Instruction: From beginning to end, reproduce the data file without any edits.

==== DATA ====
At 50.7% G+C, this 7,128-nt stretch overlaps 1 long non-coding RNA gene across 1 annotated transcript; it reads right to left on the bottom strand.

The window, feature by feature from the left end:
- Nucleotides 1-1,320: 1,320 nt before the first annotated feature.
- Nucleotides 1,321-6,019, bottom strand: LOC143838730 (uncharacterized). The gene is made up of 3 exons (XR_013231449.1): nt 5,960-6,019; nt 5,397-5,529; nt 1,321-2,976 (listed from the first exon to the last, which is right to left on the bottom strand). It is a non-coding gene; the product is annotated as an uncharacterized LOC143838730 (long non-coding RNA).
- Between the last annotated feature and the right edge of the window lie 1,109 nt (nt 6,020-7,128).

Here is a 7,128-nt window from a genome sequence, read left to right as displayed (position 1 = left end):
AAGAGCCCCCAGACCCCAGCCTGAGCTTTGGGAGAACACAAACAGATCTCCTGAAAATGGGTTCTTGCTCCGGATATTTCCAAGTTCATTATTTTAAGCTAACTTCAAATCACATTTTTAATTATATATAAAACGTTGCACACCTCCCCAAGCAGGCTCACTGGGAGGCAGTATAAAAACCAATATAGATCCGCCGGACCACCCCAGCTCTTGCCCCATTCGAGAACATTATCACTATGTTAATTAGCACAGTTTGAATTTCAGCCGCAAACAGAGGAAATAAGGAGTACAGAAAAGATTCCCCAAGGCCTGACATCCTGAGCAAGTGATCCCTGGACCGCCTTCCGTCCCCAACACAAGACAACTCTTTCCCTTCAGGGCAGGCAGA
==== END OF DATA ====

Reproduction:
At 50.7% G+C, this 7,128-nt stretch overlaps 1 long non-coding RNA gene across 1 annotated transcript; it reads right to left on the bottom strand.

The window, feature by feature from the left end:
- Nucleotides 1-1,320: 1,320 nt before the first annotated feature.
- Nucleotides 1,321-6,019, bottom strand: LOC143838730 (uncharacterized). The gene is made up of 3 exons (XR_013231449.1): nt 5,960-6,019; nt 5,397-5,529; nt 1,321-2,976 (listed from the first exon to the last, which is right to left on the bottom strand). It is a non-coding gene; the product is annotated as an uncharacterized LOC143838730 (long non-coding RNA).
- Between the last annotated feature and the right edge of the window lie 1,109 nt (nt 6,020-7,128).

Here is a 7,128-nt window from a genome sequence, read left to right as displayed (position 1 = left end):
AAGAGCCCCCAGACCCCAGCCTGAGCTTTGGGAGAACACAAACAGATCTCCTGAAAATGGGTTCTTGCTCCGGATATTTCCAAGTTCATTATTTTAAGCTAACTTCAAATCACATTTTTAATTATATATAAAACGTTGCACACCTCCCCAAGCAGGCTCACTGGGAGGCAGTATAAAAACCAATATAGATCCGCCGGACCACCCCAGCTCTTGCCCCATTCGAGAACATTATCACTATGTTAATTAGCACAGTTTGAATTTCAGCCGCAAACAGAGGAAATAAGGAGTACAGAAAAGATTCCCCAAGGCCTGACATCCTGAGCAAGTGATCCCTGGACCGCCTTCCGTCCCCAACACAAGACAACTCTTTCCCTTCAGGGCAGGCAGA